But now that the networks own the studios they can do any damn thing they want. And we’re seeing that. They’re adding two episodes to an order. They’re shaving one or two episodes off an order. They’re ordering four script but not episodes. So anything is possible these days including putting a nuclear submarine in dry dock for a year.

Maybe the strangest example of this new practice was last season when ABC cancelled PAN AM but ordered one additional episode. Huh???  Hey, don't ask me.  I’m still trying to figure out WHITNEY.


Lynn MacDonald said... daughter is getting ready to move to LA and hopefully become a sitcom writer. Kind of makes me wonder if the highs are worth the lows.

BTW...I totally enjoy your blog. In fact, it's the only one I read daily and I'm a blogger myself and I'm supposed to read a ton!

Terrence Moss said...

The way the networks are doing business now is horrible. "Partners" wasn't the best show but it was getting better and was one of those that needed to be nurtured into a hit.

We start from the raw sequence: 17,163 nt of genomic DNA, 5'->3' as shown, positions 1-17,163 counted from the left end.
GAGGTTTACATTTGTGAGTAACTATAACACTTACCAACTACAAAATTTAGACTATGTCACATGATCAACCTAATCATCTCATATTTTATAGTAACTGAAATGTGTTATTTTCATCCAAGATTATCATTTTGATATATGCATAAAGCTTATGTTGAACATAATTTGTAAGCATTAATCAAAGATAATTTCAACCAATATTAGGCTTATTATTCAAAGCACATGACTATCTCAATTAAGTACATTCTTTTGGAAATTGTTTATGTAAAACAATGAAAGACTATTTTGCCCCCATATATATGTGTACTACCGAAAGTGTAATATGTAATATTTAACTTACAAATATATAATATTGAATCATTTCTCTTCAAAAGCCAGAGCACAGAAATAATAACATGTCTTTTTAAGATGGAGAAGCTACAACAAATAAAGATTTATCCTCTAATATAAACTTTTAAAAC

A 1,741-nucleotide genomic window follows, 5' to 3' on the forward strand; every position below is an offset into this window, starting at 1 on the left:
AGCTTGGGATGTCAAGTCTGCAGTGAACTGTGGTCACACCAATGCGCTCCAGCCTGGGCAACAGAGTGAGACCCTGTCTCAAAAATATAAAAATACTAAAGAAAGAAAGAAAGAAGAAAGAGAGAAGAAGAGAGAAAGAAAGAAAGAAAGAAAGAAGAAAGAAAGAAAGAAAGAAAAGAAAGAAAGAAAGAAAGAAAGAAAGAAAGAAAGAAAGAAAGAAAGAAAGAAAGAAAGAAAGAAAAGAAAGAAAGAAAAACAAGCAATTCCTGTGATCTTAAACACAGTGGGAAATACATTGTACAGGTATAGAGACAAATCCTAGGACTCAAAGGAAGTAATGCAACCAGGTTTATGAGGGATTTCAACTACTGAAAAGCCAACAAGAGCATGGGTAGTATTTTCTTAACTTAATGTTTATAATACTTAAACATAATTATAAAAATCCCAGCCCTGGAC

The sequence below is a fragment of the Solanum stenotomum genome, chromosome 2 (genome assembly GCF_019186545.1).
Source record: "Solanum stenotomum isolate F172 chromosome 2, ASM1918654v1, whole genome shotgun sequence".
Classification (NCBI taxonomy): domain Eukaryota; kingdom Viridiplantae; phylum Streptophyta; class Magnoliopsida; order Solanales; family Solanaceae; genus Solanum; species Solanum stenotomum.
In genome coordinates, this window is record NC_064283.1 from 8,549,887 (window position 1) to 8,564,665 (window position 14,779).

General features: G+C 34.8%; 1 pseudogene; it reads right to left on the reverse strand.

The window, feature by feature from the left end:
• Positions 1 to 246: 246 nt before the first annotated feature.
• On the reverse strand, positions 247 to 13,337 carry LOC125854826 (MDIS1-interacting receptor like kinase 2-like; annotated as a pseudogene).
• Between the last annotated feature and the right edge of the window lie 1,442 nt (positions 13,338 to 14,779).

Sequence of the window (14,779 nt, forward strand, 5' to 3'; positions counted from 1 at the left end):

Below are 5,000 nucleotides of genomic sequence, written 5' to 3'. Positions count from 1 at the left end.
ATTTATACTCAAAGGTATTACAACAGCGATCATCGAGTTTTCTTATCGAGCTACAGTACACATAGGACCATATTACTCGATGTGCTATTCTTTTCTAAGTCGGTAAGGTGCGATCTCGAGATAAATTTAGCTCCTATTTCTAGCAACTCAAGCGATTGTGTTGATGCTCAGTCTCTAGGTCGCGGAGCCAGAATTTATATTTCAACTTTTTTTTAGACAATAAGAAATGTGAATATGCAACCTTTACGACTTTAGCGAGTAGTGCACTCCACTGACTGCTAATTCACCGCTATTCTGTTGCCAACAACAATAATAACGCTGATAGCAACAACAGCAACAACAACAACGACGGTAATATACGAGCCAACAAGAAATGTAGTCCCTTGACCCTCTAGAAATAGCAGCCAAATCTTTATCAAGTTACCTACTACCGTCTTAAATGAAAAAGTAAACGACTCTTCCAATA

From a creative and audience-building standpoint, these incremental orders are very problematic -- not that these number-crunching executives give a crap about that. They still think all you need promos and billboards to break through the clutter.

unkystan said...

Variety has an interesting take on why serialized shows sometimes get cancelled so quickly. They call it "binge viewing" where viewers stockpile episodes and watch them straight though later on. You can read the story here:

Anonymous said...

I really like 666, do they even give these show's a chance? That sucks

Mr. First Nighter said...

666 is still scheduled through Nov. 25. It's off this Sunday for American Music Awards

Jim said...

It seems as if "Partners" was a show that CBS tried to "hammock" with "HIMYM" and "Two Broke Girls." In other words, two strong shows in the Monday night lineup propping up an unknown.

I seriously hope that CBS doesn't throw "Two and a Half Men" or "Rules of Engagement" to fill the void.

The Tiffany Network (ahem) needs to take a good look at their sitcoms and decide to pull the plug on some of them.

The following should just be put out of their miseries in May:

-How I Met Your Mother (MEET HER ALREADY)
-Two and a Half Me (Ashton Kutcher adds nothing to this mess)